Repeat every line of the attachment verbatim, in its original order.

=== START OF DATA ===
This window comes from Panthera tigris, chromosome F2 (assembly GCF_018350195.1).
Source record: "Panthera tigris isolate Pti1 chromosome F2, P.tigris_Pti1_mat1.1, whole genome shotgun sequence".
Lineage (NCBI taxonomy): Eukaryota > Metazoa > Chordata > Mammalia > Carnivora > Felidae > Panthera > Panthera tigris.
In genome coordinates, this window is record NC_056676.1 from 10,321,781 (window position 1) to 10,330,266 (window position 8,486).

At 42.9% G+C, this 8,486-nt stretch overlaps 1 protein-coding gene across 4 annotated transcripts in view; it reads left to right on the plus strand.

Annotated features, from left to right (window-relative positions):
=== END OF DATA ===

This window comes from Panthera tigris, chromosome F2 (assembly GCF_018350195.1).
Source record: "Panthera tigris isolate Pti1 chromosome F2, P.tigris_Pti1_mat1.1, whole genome shotgun sequence".
Lineage (NCBI taxonomy): Eukaryota > Metazoa > Chordata > Mammalia > Carnivora > Felidae > Panthera > Panthera tigris.
In genome coordinates, this window is record NC_056676.1 from 10,321,781 (window position 1) to 10,330,266 (window position 8,486).

At 42.9% G+C, this 8,486-nt stretch overlaps 1 protein-coding gene across 4 annotated transcripts in view; it reads left to right on the plus strand.

Annotated features, from left to right (window-relative positions):